At the forefront of documenting the scene are Jazz re:freshed, who have released the most comprehensive series of documents from the London movement. Starting with their 5ive series (short albums featuring five tracks), they have released debut works by collective group Maisha (Welcome To A New Welcome, 2016), Nubya Garcia (Nubya’s 5ive, 2017), the abundantly talented pianist Ashley Henry, now signed to Sony (Ashley’s 5ive, 2016), broken beat guitar shredders Triforce (Triforce 5ive, 2016) and in-demand bassist Daniel Casimir (Escapee, 2017) among others.
Most recently, they have issued the seminal Driftglass album by composer and altoist Cassie Kinoshi’s SEED Ensemble, as well as debut recordings by both Nérija trombonist Rosie Turton (Rosie’s 5ive, 2019) and classically trained and hotly-tipped pianist Sarah Tandy (Infection In The Sentence, 2019). Gilles Peterson, who has been a vocal supporter of the movement, has also released a good deal of music through his Brownswood imprint, including Shabaka And The Ancestors’ thunderous Wisdom of Ancestors (2016), Yussef Kamaal’s beat rich and cerebral Black Focus (2016) and the sampler LP We Out Here. The latter is notable not only for its coverage of the new groups and players, but also for Tej Adelaye’s poetic and trenchant liner note, which provides the best summation of the history and ethos that animates the new London jazz community. Accompanied by a documentary of the same name by film-maker and photographer Fabrice Bourgelle, We Out Here was both a snapshot of a generation on the cusp of wider recognition, and a confident unfurling of fresh musical promise and invention.
Though the capital has been the main focus of press and popular interest, it is not the only place where new sentiments have stirred in recent years.
In Manchester in particular, a spiritualised strand of post-Coltrane modal jazz has been nurtured by trumpeter Matthew Halsall’s Gondwana imprint. The label opened in 2008 with a series of remarkable releases by Halsall and saxophonist Nat Birchall, beginning with Halsall’s immaculately turned out Sending My Love and Birchall’s heavy Akhenaten (2009). The units assembled by both Birchall and Halsall include richly talented younger players from Manchester’s current improvising music scene, including the powerfully inventive pianist Adam Fairhall and hyper-kinetic drummer Johnny Hunter. Gondwana also brought the Manchester unit GoGo Penguin to prominence before they were picked up by Blue Note; the meditative, somewhat Necks-like sound of Norwich-based trio Mammal Hands also comes through the label.
Nottingham too has made noise, with the London-born singer and poet Yazmin Lacey, backed by the electronics-laced Three Body Trio, independently released a brace of impeccable EPs from her base in the city. These are by no means the only examples.
What such a burgeoning of talent shows above all is that the music has started to speak once again through young musicians, to young audiences. In London especially it has provided a vital and positive mode of expression for a generation that have come of age under austerity’s cuts and the Home Office’s ‘hostile environment’ immigration policy, in the shadow of Grenfell and beneath the fearful cloud of environmental catastrophe. In the face of such daily horrors the music provides a counterpunch of communal warmth and spiritual affirmation, a language for the re-inscription of a presence and value and worth that oppressive forces have long worked to erase, and a sound of joyful defiance in the face of the ongoing grind of life in the melancholy post-colonial landscape of Brexit-era Britain.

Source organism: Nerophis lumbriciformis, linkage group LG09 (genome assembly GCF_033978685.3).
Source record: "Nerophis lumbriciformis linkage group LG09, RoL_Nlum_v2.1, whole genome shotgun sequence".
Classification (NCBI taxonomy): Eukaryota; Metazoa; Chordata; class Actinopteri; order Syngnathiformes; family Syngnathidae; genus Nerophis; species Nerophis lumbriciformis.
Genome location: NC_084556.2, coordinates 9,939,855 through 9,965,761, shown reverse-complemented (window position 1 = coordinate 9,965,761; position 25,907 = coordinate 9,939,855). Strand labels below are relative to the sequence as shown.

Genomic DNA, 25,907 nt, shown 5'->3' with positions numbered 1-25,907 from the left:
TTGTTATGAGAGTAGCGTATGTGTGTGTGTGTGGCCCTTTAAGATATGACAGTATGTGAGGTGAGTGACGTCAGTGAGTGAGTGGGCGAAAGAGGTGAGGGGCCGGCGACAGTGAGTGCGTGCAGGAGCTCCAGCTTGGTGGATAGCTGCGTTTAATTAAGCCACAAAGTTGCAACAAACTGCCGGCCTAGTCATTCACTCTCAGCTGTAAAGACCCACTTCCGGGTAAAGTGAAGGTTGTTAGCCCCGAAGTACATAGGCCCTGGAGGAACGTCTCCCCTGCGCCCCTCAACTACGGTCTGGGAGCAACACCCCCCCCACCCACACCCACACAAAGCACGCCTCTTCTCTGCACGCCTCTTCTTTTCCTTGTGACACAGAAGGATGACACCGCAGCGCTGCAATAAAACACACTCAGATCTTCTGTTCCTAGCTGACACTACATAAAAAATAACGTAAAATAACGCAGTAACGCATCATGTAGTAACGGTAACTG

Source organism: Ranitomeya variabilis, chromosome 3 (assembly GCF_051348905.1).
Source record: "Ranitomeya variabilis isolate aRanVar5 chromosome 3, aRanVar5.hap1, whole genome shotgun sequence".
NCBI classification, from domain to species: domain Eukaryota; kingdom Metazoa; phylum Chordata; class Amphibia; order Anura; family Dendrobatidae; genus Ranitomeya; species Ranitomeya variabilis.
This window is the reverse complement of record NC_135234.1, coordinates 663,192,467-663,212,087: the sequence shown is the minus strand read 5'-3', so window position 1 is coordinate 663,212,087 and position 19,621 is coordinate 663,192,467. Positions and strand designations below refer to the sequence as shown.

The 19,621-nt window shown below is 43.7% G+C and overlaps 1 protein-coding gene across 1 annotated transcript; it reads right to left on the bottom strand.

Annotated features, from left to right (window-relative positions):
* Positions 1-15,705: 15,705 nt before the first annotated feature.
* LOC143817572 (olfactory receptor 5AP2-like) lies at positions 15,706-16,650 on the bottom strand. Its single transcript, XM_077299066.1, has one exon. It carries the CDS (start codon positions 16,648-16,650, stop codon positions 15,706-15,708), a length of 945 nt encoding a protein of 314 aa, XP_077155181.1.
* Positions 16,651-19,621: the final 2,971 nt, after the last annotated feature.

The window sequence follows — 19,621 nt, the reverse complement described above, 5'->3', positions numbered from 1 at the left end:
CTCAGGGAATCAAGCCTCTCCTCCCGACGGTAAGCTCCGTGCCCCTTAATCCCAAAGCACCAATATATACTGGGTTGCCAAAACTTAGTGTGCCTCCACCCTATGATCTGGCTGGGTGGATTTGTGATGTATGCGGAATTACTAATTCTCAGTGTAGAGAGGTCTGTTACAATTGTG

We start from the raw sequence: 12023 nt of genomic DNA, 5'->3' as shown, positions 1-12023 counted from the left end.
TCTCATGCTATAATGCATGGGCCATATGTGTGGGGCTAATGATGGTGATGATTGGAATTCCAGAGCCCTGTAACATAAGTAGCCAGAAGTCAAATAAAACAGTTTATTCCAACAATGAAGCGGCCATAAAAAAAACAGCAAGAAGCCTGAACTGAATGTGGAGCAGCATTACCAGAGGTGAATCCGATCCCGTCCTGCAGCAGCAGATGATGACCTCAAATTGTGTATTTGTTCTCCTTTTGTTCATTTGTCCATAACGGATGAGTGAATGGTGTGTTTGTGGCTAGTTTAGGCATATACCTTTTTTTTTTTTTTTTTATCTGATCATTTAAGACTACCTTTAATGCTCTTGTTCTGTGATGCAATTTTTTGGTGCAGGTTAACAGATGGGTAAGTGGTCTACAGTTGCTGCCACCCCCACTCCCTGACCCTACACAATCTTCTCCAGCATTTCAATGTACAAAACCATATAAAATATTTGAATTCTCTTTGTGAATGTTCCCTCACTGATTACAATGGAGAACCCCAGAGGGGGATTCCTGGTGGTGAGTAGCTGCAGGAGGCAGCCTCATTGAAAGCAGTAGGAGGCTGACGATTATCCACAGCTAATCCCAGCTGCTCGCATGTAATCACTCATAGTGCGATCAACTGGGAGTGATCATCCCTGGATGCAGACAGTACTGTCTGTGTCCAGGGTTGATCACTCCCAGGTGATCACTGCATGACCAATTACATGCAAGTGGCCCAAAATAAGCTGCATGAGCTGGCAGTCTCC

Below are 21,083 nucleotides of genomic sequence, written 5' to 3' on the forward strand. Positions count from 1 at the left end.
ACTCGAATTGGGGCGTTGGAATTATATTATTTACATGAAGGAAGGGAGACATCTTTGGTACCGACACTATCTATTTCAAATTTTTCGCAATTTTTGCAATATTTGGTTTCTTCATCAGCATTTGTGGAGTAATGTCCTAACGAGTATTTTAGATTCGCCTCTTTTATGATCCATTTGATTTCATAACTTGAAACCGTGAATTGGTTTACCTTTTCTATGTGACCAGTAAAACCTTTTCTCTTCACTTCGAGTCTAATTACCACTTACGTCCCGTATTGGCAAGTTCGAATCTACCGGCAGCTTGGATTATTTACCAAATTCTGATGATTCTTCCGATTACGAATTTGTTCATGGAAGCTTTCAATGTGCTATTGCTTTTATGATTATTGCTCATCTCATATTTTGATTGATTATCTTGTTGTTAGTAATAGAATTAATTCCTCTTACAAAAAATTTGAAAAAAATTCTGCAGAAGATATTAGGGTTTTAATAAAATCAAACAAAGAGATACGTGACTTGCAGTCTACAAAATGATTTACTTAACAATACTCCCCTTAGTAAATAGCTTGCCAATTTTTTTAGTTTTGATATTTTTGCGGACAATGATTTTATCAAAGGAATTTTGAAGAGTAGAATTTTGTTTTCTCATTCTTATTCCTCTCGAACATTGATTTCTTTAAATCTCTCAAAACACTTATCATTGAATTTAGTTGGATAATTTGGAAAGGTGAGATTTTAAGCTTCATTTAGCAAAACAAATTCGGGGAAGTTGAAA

'The music has started to speak once again through young musicians, to young audiences'
In these aspects, it picks up once again the long and honoured mantle of the black radical tradition in music. But perhaps above all other innovations is a fact that marks the current generation as decisively and radically new. Though there have always been women at the forefront of the music in Britain (Norma Winstone, Kathy Stobart, Barbara Thompson and Annie Whitehead spring to mind), the composition of the London scene signals a sea change, for a preponderance of its most crucial, innovative and powerful voices belong to women, and especially to women of colour.
Credit here is due, once again, to Tomorrow’s Warriors, who in recent years have placed special emphasis on encouraging young women to play jazz. And it is now a fact that many of the most important bandleaders are female, the most celebrated soloists and frontline players are women, and women are integral to almost every significant new grouping that emerges.
This circumstance was unheard of in previous eras; with certain magnificent exceptions, jazz is a music which has not, in general, placed women centre stage unless they were singers. But an era calls forth those who must speak for it, and those whose message must be heard; listening to the poise and promise of the Nérija album, the unfolding of a Cassie Kinoshi composition, the scalding vitality of Tamar Osborn’s Collocutor, or seeing Nubya Garcia or Shirley Tetteh solo to a captivated crowd, one gets the unshakeable sense that the music is giving voice to stories that it had never yet fully told, stories whose time has now come.
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Aleesha Nandhra is an Illustrator and Printmaker from London. Her works often revolve around travel, culture, music, food, and narratives.
London born Fabrice Bourgelle is a half Indian half French independent photographer, art director and cinematographer. He has been working with artists across diverse disciplines as well as creating a number of social documentaries and fine art projects over the last decade. He is the resident image maker at Total Refreshment Centre and he made the ‘We Out Here’ documentary on the London jazz community.
Francis Gooding is a freelance writer. He is a columnist for The Wire and a regular contributor to the London Review of Books. He writes historical liner notes for jazz releases by record labels including Strut, Jazzman and Matsuli, and as a compiler of archival sounds he has worked on collections of South African music (Next Stop Soweto vols 1-4; Spirit of Malombo, for Strut) and British jazz (A New Life, vols 1 & 2, for Jazzman).
Footshooter, also known as Barney Whittaker, is a south London based musician, DJ and producer originally from Stroud in Gloucestershire. He released his third EP through YAM records and his mixes have previously featured on Balamii and Jazz FM. He currently has a residency at Stroud Valleys Artspace in collaboration with Jazz Stroud.